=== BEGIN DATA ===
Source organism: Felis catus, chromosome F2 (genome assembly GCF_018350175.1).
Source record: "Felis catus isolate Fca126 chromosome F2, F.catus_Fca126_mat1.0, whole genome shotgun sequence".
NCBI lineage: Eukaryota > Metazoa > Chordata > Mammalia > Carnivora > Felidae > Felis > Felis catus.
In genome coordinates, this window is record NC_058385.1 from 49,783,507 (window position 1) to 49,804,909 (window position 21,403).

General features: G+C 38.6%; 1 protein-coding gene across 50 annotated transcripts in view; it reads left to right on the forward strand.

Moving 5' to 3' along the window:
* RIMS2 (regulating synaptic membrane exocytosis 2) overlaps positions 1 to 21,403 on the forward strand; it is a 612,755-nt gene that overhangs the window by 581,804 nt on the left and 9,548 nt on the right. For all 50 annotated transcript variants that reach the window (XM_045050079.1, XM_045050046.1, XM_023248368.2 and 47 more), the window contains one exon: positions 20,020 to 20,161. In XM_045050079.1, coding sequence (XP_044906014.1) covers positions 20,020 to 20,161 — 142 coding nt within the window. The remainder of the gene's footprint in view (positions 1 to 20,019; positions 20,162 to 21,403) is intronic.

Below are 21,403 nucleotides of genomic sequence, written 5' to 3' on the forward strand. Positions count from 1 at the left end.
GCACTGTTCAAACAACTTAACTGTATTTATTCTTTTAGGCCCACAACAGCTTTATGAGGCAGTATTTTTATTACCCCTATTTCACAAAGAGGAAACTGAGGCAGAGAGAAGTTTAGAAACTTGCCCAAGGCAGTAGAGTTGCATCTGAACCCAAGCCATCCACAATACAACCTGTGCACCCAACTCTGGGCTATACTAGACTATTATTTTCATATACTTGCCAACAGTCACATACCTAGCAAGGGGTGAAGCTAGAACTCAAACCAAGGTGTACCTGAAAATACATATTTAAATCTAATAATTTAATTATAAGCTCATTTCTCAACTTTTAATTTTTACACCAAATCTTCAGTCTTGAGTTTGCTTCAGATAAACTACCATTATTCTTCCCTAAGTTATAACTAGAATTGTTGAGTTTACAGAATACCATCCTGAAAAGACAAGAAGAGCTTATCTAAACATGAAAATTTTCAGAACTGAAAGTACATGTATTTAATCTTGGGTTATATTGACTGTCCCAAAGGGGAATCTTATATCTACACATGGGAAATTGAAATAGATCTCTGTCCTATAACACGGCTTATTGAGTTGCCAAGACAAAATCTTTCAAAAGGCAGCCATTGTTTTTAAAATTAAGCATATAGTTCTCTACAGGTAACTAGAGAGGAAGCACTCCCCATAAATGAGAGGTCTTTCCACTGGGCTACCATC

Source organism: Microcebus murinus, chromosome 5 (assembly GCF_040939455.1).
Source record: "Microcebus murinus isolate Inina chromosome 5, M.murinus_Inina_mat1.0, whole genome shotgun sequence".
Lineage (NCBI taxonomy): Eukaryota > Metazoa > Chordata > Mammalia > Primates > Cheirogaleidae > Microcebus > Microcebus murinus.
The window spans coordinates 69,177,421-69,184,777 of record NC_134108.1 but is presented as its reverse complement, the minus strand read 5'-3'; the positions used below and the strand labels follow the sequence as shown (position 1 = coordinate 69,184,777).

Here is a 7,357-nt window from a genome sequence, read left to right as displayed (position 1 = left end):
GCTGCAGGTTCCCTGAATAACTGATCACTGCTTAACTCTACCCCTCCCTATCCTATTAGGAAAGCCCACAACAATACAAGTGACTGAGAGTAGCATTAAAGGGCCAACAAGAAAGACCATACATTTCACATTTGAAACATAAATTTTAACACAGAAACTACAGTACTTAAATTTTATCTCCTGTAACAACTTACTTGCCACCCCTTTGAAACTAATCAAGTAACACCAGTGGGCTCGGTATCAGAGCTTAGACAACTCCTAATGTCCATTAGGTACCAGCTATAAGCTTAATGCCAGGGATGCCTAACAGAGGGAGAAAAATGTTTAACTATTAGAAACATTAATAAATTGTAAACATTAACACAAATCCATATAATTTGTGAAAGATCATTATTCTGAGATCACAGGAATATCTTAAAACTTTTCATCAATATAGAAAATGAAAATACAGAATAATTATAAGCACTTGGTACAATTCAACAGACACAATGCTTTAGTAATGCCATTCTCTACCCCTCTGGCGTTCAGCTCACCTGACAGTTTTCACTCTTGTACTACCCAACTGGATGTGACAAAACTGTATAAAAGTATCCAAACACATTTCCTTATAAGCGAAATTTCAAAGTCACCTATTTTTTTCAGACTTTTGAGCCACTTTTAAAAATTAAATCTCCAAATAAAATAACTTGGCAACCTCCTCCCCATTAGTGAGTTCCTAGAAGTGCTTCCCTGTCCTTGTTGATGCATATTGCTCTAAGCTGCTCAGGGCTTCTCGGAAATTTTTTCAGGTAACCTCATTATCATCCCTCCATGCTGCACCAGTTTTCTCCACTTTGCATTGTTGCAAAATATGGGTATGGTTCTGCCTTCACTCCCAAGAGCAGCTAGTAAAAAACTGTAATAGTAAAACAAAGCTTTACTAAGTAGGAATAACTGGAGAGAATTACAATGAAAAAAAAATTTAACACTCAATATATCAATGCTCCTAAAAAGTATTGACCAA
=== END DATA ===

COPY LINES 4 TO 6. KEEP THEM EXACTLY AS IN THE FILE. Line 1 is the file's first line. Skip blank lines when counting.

In genome coordinates, this window is record NC_058385.1 from 49,783,507 (window position 1) to 49,804,909 (window position 21,403).

General features: G+C 38.6%; 1 protein-coding gene across 50 annotated transcripts in view; it reads left to right on the forward strand.

Moving 5' to 3' along the window: